Overall, the Motiva tool helped place some rigour around my experiences and examine what I could learn from them, it provided a jumping off point to accelerate collating all the different elements to know my self better in a work sense. This is the reason it is now my go-to career tool to use with clients, where required.

Check out these two Career packages that include access to Motiva. Feel free to call me on 0418 678 611 to ask any questions or talk about my approach to career counselling. Thanks for reading – Mark

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Open-source career tools

Access to resources gives people a headstart in life and career. Without wanting to spark a debate around fairness, equity and social justice on this post, the gap between those who know how to access the help they need, and those who don’t, won’t or can’t is growing and it’s incredibly damaging in terms of economic development and productivity, and critically, health and wellbeing.

Thankfully, if you have the resource of time, and a little motivation, I have found some free tools that you can use to help build some of the self-awareness that is useful to help you build actions and directions useful in your career or work. These are all tools I used before changing careers.

Your Career Australian Federal Government Resource
This landing page displays a few useful resources to help you gather some career ideas or inspiration. What I think is particularly useful here is having several separate resources in one place. There are quizzes that will help you at various stages in your career decision journey. It could be a little overwhelming at first, so take a breath and give yourself time to explore the different tabs and navigate your way around the site.

Holland codes (RIASEC) on Opensource Psychometrics
This is probably the most common (and pervasive) assessment tool around. It forms the base of a lot of rebranded tools, both in paper and online.
“The Holland Occupational Themes is a theory of personality that focuses on career and vocational choice. It groups people on the basis of their suitability for six different categories of occupations. The six types yield the RIASEC acronym, by which the theory is also commonly known. The theory was developed by John L. Holland over the course of his career, starting in the 1950s. The typology has come to dominate the field of career counseling and has been incorporated into most of the popular assessments used in the field.”

My Future
This resource was designed with Australian high school students in mind, but please, if you’re an adult, don’t let that put you off. This is a very powerful free tool, better than most paid offerings on the market. It’s a resource I used around 18-24 months before deciding to undertake post-graduate study to become a career counsellor and I found it incredibly useful to explore the reality of different options.

Take some time to explore the site. Set up a profile and navigate through the questions. These seemed similar to the usual interest profiling type questions. The really useful part is having a profile to work with that you can keep coming back to.
From there you can launch into exploring different industries and start to build your own ideas as you learn.

You can retake the questions again to test the validity. The first time I jumped in and did it was a particularly difficult time at work, so I retook a few weeks late to compare the results (there were just slight changes, though I personally found it really interesting).

My Next Move – oNet Interests Profiler
Based on the Holland codes, however, this also links to other free career exploration resources. Great for sparking ideas and exploring connected industries.

5-Minute Career Action Plan
This is a nifty self-guided document published in the UK. Honestly, this will take you longer than 5 minutes, as it should. Treat it as a live document, you may not be able to answer all the questions, use them as prompts to guide your discovery.

Your local library!
Depending on where you live, local libraries often provide access to a huge array of underutilised resources. Particularly a growing range of digital resources like Linkedin Learning (perfect for testing interest in learning about subject areas before committing to formal study) and eBooks. They can often be good places to find out about local services, you may even discover local career support is available, waiting to help, but doesn’t have a marketing budget and struggle to promote themselves to people.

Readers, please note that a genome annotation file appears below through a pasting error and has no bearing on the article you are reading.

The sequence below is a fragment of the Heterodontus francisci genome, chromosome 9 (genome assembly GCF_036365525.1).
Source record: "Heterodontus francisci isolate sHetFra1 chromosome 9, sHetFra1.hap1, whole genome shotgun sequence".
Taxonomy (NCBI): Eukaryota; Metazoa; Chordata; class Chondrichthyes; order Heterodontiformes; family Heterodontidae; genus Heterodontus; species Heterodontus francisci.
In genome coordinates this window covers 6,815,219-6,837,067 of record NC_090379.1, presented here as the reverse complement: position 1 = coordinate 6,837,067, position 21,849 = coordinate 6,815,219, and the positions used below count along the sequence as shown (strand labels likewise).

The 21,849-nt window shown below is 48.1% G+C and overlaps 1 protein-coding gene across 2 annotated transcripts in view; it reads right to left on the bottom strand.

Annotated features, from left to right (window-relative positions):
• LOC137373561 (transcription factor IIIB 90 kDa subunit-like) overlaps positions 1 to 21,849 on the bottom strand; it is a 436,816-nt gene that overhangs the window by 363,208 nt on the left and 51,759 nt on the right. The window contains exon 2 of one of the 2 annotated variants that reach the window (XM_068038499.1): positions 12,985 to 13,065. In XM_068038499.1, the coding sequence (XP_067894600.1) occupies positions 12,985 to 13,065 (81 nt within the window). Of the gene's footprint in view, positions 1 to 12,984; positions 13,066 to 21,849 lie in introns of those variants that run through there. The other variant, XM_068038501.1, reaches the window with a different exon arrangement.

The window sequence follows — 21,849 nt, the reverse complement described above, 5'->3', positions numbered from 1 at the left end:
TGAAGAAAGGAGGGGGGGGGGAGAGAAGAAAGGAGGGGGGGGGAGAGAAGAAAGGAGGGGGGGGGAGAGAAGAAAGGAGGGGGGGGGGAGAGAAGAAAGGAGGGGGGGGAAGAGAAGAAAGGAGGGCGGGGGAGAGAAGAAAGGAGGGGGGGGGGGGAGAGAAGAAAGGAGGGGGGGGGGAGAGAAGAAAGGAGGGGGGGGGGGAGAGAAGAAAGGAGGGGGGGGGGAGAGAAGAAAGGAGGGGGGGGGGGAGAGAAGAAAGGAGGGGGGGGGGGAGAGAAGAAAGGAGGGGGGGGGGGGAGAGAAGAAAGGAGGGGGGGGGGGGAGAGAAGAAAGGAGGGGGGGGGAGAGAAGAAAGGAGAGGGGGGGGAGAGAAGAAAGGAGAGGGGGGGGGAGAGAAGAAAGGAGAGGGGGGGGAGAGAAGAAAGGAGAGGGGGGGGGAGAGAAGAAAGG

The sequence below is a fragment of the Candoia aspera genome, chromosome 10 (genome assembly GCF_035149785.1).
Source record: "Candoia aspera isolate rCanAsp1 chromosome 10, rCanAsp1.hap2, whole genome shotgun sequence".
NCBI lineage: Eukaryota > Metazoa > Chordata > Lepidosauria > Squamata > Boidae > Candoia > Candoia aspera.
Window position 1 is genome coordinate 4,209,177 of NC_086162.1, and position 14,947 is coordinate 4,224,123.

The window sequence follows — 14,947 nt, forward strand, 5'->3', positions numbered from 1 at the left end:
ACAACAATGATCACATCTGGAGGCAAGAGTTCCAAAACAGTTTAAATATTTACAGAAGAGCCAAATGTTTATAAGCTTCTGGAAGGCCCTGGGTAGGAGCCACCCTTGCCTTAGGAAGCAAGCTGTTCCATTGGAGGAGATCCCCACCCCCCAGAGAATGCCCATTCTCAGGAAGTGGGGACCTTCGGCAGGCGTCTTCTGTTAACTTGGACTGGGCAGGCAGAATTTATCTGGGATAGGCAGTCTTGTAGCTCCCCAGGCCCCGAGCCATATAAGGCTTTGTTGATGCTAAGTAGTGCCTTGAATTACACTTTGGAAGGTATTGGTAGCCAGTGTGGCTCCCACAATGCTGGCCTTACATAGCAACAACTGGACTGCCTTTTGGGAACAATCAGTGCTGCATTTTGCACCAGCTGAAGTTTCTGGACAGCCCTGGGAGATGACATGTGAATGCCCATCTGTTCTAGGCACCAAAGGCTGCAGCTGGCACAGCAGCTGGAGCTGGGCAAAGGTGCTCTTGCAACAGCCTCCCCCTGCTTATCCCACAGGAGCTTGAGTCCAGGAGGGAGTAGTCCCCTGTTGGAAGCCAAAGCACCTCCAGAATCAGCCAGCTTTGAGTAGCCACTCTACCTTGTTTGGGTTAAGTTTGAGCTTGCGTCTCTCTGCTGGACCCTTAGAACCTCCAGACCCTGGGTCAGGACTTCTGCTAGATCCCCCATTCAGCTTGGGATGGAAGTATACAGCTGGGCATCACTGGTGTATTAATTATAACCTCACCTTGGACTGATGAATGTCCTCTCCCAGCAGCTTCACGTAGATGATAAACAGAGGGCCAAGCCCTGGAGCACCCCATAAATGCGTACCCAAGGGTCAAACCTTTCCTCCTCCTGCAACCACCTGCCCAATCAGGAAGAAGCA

PS – I love libraries 🙂

Being happy at work is still a relatively new idea

If you have made it to the end of the week and feeling a bit crud, please take some consolation in knowing that you are not alone.

We get a front-row seat to view the lives of a teeny-tiny group of people on this planet who have it all, and, at the same time are being constantly bombarded by industries providing all types of promises that we can and should have that life too…now!
It becomes really easy to forget, the very idea that work will make us happy is a very new idea in human history.

Image: Career Crisis prompt cards

That doesn’t mean you should give up, water down your goals, or choose not to continue searching.
But this Friday afternoon, allow yourself a bit of love, knowing that the world we find ourselves in isn’t as easy to navigate as the influencer or self-help book author tells us.

Keep learning, thinking, testing, reflecting and adjusting, to build a way forward based on your own requirements and at your own pace, without judgment and benchmarks set by industries who need you unhappy to be profitable.

#careercrisis #selcare #careerideas #designingyourlife #DYL #careerexpectations #creativecareercounselling #careercounsellormelbourne

Resources I used to get unstuck: 1 – learning about why I was stuck

Mastery, autonomy and purpose – the ‘Holy Trinity’ of worklife

Years ago, long before bcoming a career counsellor, I found myself in a career blackhole that I struggled to understand (beyond the obvious feelings of ‘stuckness’) or plan a way out of. It was pretty horrible and I’ll talk about it more in other posts in the future.

I couldn’t afford the rates coaches were asking, and to be honest, they didn’t want me as a client either. So, my best option was to begin to hunt for self directed resources.

I stumbled across this video via some TED talks and I found it incredibly useful. I really did light a little spark in my brain numbed a bit by my work situation and I followed that little spark for several years…actually, I’m still following a thread of ideas that were sparked by this video.

I hope you find it helpful as well.

If you are interested in this type of thinking or have and interest in careers, ideas or art, please signup to my newsletter. They’re semi-regular, hopefully around monthly(ish) and you can unsubscribe anytime. Thanks in advance – Mark

#careers #thecreativecareercounsellor #southmelbournecareercounselling #careercounselling